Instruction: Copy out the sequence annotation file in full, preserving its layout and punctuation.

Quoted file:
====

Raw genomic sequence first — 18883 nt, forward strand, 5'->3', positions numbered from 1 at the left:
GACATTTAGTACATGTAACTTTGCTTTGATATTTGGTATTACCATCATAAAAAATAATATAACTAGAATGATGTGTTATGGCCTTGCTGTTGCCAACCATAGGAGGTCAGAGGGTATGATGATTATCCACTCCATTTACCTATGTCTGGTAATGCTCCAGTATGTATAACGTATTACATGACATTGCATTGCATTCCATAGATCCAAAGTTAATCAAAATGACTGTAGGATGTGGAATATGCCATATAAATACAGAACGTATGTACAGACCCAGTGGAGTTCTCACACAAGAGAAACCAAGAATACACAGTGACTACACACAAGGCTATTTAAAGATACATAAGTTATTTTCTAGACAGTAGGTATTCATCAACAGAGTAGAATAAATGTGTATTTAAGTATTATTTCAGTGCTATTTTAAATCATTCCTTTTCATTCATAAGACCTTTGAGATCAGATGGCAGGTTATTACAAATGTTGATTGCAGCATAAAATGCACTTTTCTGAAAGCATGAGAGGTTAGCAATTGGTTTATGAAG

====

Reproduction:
Raw genomic sequence first — 18883 nt, forward strand, 5'->3', positions numbered from 1 at the left:
GACATTTAGTACATGTAACTTTGCTTTGATATTTGGTATTACCATCATAAAAAATAATATAACTAGAATGATGTGTTATGGCCTTGCTGTTGCCAACCATAGGAGGTCAGAGGGTATGATGATTATCCACTCCATTTACCTATGTCTGGTAATGCTCCAGTATGTATAACGTATTACATGACATTGCATTGCATTCCATAGATCCAAAGTTAATCAAAATGACTGTAGGATGTGGAATATGCCATATAAATACAGAACGTATGTACAGACCCAGTGGAGTTCTCACACAAGAGAAACCAAGAATACACAGTGACTACACACAAGGCTATTTAAAGATACATAAGTTATTTTCTAGACAGTAGGTATTCATCAACAGAGTAGAATAAATGTGTATTTAAGTATTATTTCAGTGCTATTTTAAATCATTCCTTTTCATTCATAAGACCTTTGAGATCAGATGGCAGGTTATTACAAATGTTGATTGCAGCATAAAATGCACTTTTCTGAAAGCATGAGAGGTTAGCAATTGGTTTATGAAG